The correct age for kids to start using a smartphone is a subject of much debate among parents, teachers, and experts. But there is little debate over whether teens should have smartphones at all. More and more, a smartphone is becoming a necessity of life that a kid needs by some point in their teens. Teens use smartphones for more than just selfies and games – they’re a safety feature in a world where payphones have largely disappeared, and they’re also a useful classroom and homework tool. But smartphones also come with some serious drawbacks, like the possibility of phone addiction. Take a look at what you need to know about phone addiction and your teen.
Smartphone Apps Are Designed With Addiction In Mind
Is your teen having trouble putting their phone down, even at night?
No one buys a phone with the expectation of getting hooked on it. But what many people don’t realize is that the apps that you download to the phone are created with the intention of causing addictive behavior in their users.
For example, an app might delay showing new notifications until the time that developers believe people are most likely to close the app. Then, a flood of new notifications encourages users to keep the app open longer than they originally intended to.
Smartphones can be both a useful classroom tool and a distraction from schoolwork.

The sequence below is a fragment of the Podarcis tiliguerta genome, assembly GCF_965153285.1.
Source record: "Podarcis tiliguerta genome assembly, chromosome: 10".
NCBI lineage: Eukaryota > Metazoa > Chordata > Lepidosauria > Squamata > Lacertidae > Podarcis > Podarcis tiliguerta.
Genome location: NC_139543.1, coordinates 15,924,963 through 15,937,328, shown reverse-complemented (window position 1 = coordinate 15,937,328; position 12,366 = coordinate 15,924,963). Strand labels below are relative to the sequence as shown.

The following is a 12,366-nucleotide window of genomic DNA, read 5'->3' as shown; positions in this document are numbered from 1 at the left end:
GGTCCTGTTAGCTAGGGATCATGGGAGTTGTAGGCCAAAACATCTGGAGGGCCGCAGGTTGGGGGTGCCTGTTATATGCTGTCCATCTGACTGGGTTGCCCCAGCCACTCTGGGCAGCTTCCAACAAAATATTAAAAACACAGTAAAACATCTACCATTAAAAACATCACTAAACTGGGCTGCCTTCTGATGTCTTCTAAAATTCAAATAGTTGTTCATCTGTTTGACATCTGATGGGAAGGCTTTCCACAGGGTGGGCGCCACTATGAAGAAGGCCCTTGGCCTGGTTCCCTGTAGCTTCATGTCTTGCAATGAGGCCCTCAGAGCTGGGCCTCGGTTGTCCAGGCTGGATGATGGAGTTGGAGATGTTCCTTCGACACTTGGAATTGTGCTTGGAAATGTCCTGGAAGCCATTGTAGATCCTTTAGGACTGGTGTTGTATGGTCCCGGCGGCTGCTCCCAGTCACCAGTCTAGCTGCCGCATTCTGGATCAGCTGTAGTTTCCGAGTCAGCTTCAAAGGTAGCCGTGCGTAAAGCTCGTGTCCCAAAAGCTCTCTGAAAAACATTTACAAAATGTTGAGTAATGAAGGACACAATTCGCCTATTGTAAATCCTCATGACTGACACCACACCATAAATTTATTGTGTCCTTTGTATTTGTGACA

For most people, the notification sound on your smartphone is just as likely to be announcing something negative as something positive. When your teen gets a notification, it could be a friend inviting them to do something fun, but it could also be a homework assignment. It could even be an unkind comment left on a photo or post. A smartphone is entertaining, sure, but it’s but it’s definitely not entertaining 100% of the time.
The thing is, a smartphone is entertaining and produces positive feelings just often enough. If your teen got a homework assignment or a bullying comment every time they picked up their phone, they would probably avoid it. If every notification was something positive, it might take longer for your teen to put it down, but eventually, they would get bored with it. But the anticipation that the notification might be for something fun, and the knowledge that it will be something fun regularly, if not every time, keeps teens (and adults!) going back to the phone. It’s the same psychology that keeps people standing at slot machines for hours or scratching off lottery tickets every day. They win something just often enough to keep them going back. And smartphone notifications have similar addictive results.
Overuse of Smartphones is Linked To Mental Health Problems
Some researchers have noticed a rise in mental health problems that are linked to the increase in smartphone use. One study noted that 48% of those who spent five or more hours of the day on their smartphones thought about suicide or made plans for it.
Researchers theorize that interacting with other people’s online personas – which are often curated to present the best possible impression – rather than with the real person themselves can contribute to problems like depression, poor self-image, and anxiety in teens. Smartphone and internet addiction also seems to have an impact on brain chemistry, which can contribute to mental health problems.
Each parent has to make their own decisions on when to allow their teen to have a smartphone and what rules to put in place regarding cell phone use, but it seems clear that it’s important for your teen’s health to set limits. Parental monitoring software can help you keep an eye on your teen’s smartphone use and watch for signs of addictive behaviors. To find out how parental monitoring software can work for your family, get our free trial.